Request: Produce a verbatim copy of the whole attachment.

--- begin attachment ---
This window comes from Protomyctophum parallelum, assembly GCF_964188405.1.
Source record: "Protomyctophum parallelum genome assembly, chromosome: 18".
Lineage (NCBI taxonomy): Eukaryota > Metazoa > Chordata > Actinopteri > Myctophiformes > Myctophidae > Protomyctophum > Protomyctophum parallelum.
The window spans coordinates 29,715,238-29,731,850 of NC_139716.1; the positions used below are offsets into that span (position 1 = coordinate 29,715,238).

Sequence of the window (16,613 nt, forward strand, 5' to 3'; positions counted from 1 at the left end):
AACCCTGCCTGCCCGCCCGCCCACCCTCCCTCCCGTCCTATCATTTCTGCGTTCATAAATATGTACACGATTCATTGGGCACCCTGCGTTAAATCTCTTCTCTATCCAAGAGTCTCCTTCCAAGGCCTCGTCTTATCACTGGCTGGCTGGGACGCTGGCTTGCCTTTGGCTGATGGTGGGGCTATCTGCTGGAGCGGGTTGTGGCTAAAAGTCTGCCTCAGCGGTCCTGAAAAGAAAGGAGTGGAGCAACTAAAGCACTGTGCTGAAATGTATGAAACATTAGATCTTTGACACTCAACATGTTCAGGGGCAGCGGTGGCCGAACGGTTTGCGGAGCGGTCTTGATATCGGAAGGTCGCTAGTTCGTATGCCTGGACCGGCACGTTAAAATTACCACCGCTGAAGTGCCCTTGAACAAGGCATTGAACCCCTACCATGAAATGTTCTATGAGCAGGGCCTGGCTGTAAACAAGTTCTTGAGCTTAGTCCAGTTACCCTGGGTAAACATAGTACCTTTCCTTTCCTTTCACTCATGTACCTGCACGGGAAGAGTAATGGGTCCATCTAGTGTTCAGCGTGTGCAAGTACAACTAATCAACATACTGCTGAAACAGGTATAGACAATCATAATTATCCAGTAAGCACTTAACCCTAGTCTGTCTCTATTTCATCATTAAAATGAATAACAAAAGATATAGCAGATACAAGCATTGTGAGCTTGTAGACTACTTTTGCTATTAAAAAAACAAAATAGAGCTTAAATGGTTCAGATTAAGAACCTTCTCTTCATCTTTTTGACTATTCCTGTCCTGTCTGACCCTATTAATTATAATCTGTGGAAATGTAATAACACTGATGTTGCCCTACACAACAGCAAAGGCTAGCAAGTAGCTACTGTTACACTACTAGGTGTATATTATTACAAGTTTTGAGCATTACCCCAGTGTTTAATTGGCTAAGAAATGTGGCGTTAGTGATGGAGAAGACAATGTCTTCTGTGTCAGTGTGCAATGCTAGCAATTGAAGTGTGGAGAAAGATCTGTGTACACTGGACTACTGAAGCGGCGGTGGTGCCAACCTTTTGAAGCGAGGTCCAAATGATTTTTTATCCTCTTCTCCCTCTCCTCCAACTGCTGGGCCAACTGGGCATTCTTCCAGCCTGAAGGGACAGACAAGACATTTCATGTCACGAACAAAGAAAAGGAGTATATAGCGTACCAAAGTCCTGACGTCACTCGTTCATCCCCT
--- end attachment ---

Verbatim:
This window comes from Protomyctophum parallelum, assembly GCF_964188405.1.
Source record: "Protomyctophum parallelum genome assembly, chromosome: 18".
Lineage (NCBI taxonomy): Eukaryota > Metazoa > Chordata > Actinopteri > Myctophiformes > Myctophidae > Protomyctophum > Protomyctophum parallelum.
The window spans coordinates 29,715,238-29,731,850 of NC_139716.1; the positions used below are offsets into that span (position 1 = coordinate 29,715,238).

Sequence of the window (16,613 nt, forward strand, 5' to 3'; positions counted from 1 at the left end):
AACCCTGCCTGCCCGCCCGCCCACCCTCCCTCCCGTCCTATCATTTCTGCGTTCATAAATATGTACACGATTCATTGGGCACCCTGCGTTAAATCTCTTCTCTATCCAAGAGTCTCCTTCCAAGGCCTCGTCTTATCACTGGCTGGCTGGGACGCTGGCTTGCCTTTGGCTGATGGTGGGGCTATCTGCTGGAGCGGGTTGTGGCTAAAAGTCTGCCTCAGCGGTCCTGAAAAGAAAGGAGTGGAGCAACTAAAGCACTGTGCTGAAATGTATGAAACATTAGATCTTTGACACTCAACATGTTCAGGGGCAGCGGTGGCCGAACGGTTTGCGGAGCGGTCTTGATATCGGAAGGTCGCTAGTTCGTATGCCTGGACCGGCACGTTAAAATTACCACCGCTGAAGTGCCCTTGAACAAGGCATTGAACCCCTACCATGAAATGTTCTATGAGCAGGGCCTGGCTGTAAACAAGTTCTTGAGCTTAGTCCAGTTACCCTGGGTAAACATAGTACCTTTCCTTTCCTTTCACTCATGTACCTGCACGGGAAGAGTAATGGGTCCATCTAGTGTTCAGCGTGTGCAAGTACAACTAATCAACATACTGCTGAAACAGGTATAGACAATCATAATTATCCAGTAAGCACTTAACCCTAGTCTGTCTCTATTTCATCATTAAAATGAATAACAAAAGATATAGCAGATACAAGCATTGTGAGCTTGTAGACTACTTTTGCTATTAAAAAAACAAAATAGAGCTTAAATGGTTCAGATTAAGAACCTTCTCTTCATCTTTTTGACTATTCCTGTCCTGTCTGACCCTATTAATTATAATCTGTGGAAATGTAATAACACTGATGTTGCCCTACACAACAGCAAAGGCTAGCAAGTAGCTACTGTTACACTACTAGGTGTATATTATTACAAGTTTTGAGCATTACCCCAGTGTTTAATTGGCTAAGAAATGTGGCGTTAGTGATGGAGAAGACAATGTCTTCTGTGTCAGTGTGCAATGCTAGCAATTGAAGTGTGGAGAAAGATCTGTGTACACTGGACTACTGAAGCGGCGGTGGTGCCAACCTTTTGAAGCGAGGTCCAAATGATTTTTTATCCTCTTCTCCCTCTCCTCCAACTGCTGGGCCAACTGGGCATTCTTCCAGCCTGAAGGGACAGACAAGACATTTCATGTCACGAACAAAGAAAAGGAGTATATAGCGTACCAAAGTCCTGACGTCACTCGTTCATCCCCT